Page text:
To send me e-mail, manually write my address (see below) in your e-mail software (you won't be able to copy-and-paste the address below). Note also that I shall change my address as soon as someone will start to spam it, so check this page for my current address if an older one does not seem to work anymore:
Does my e-mail address look strange? In case you wonder why, this is a "captcha" that makes it impossible for automated software to read it, but you should have no difficulty to read it correctly.
I try to reply to all relevant and sensible e-mail, although I may do so after quite some time. I may however be working or traveling, and sometimes I may be forced to give my e-mail a low priority.
In the past, I have been forced to change my main e-mail address every few months, to limit the amount of spam and malware. Spam is less of a problem these days, but malware in attachments or web links remains an (easily avoided) threat. Nigerian letters are a particular class of spam that may sometime have interesting or amusing characteristics (I discuss a few examples here).
How do spammers harvest e-mail addresses?
Spammers use web spiders (which are automated programs similar to those used by Google and other legitimate web search engines) to read web pages and extract e-mail addresses. This is a simple task, because an e-mail address always has the format email@example.com.
Often, the address is accompanied by an HTML link in the format <a href = "mailto: somename@ domainname. topdomain">, like the above example. Once a large number of addresses are collected, they can be verified by other automatic programs (to eliminate fake addresses, or addresses that no longer work), and used for spamming. For this reason, I am not writing my e-mail address here in a form that can be read easily by a spider.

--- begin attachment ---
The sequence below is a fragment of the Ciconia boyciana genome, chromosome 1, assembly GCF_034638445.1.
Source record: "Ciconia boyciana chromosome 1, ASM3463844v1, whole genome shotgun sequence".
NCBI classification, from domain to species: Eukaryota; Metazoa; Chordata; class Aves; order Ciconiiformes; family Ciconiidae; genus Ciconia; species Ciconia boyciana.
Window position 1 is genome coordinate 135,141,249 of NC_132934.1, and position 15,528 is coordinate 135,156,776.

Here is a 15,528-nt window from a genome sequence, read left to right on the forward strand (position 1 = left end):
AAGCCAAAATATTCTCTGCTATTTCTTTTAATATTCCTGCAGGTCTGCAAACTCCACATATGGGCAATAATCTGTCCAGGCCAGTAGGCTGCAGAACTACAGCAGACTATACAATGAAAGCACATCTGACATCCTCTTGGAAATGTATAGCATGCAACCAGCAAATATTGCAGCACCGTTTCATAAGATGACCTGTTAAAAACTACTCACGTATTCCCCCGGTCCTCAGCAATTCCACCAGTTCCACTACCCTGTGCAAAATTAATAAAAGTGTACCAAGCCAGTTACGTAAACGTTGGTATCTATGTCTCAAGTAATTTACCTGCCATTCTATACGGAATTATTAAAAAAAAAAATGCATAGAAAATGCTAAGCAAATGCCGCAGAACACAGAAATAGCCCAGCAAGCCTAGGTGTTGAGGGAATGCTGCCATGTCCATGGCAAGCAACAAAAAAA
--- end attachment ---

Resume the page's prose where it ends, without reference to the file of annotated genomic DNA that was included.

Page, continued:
E-mail addresses can also be harvested by breaching your computer's security. The most common method is by infecting your computer with malicious software, usually sent to you as an e-mail attachment, or downloaded by a specially written web page you may visit while web-surfing. This software will read the address book of your e-mail software, and send all addresses to an Internet server controlled by spammers. In some cases, malicious software can convert your computer into a mail server that sends out spam on a continuous basis. You may suspect that this is the case if your computer slows down excessively and generates significant amounts of Internet traffic without any obvious reason (note that many programs generate moderate amounts of Internet traffic, usually on an occasional basis, for perfectly good reasons like searching and downloading updates).
In some cases, e-mail addresses are even manually harvested from author's addresses in scientific and technical journals made available to students in university libraries, especially in third-world countries. In a few cases, I noticed a brief "spike" in Nigerian letters to one of my public e-mail addresses a few months after I published a scientific paper on an international journal. I decided to test this by "seeding" some of my scientific publications with e-mail addresses that I did not make public anywhere else, and indeed, a few months after publication (there are unavoidable delays in the distribution of paper-printed journals), I did receive a handful of Nigerian letters sent to these addresses. Most likely, university staff and/or students were using their institutional libraries to manually harvest the addresses of scientists and target them with Nigerian letters.